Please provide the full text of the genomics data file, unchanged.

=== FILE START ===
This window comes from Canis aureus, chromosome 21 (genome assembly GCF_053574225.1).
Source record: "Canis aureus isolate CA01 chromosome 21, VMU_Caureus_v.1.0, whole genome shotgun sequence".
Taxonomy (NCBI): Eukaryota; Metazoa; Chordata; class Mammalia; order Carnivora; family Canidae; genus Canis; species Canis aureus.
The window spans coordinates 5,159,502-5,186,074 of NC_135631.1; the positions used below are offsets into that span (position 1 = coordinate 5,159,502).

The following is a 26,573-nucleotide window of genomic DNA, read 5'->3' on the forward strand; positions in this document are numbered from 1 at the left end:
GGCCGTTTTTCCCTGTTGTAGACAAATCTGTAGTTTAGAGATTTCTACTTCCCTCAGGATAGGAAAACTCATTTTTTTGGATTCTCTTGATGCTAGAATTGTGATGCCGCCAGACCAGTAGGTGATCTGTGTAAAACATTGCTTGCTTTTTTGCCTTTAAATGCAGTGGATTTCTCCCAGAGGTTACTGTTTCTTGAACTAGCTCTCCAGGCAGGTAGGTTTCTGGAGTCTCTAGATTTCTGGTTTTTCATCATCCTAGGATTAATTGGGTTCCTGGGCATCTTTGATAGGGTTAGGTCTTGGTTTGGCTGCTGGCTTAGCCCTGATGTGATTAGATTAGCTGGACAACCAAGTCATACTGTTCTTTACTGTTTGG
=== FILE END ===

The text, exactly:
This window comes from Canis aureus, chromosome 21 (genome assembly GCF_053574225.1).
Source record: "Canis aureus isolate CA01 chromosome 21, VMU_Caureus_v.1.0, whole genome shotgun sequence".
Taxonomy (NCBI): Eukaryota; Metazoa; Chordata; class Mammalia; order Carnivora; family Canidae; genus Canis; species Canis aureus.
The window spans coordinates 5,159,502-5,186,074 of NC_135631.1; the positions used below are offsets into that span (position 1 = coordinate 5,159,502).

The following is a 26,573-nucleotide window of genomic DNA, read 5'->3' on the forward strand; positions in this document are numbered from 1 at the left end:
GGCCGTTTTTCCCTGTTGTAGACAAATCTGTAGTTTAGAGATTTCTACTTCCCTCAGGATAGGAAAACTCATTTTTTTGGATTCTCTTGATGCTAGAATTGTGATGCCGCCAGACCAGTAGGTGATCTGTGTAAAACATTGCTTGCTTTTTTGCCTTTAAATGCAGTGGATTTCTCCCAGAGGTTACTGTTTCTTGAACTAGCTCTCCAGGCAGGTAGGTTTCTGGAGTCTCTAGATTTCTGGTTTTTCATCATCCTAGGATTAATTGGGTTCCTGGGCATCTTTGATAGGGTTAGGTCTTGGTTTGGCTGCTGGCTTAGCCCTGATGTGATTAGATTAGCTGGACAACCAAGTCATACTGTTCTTTACTGTTTGG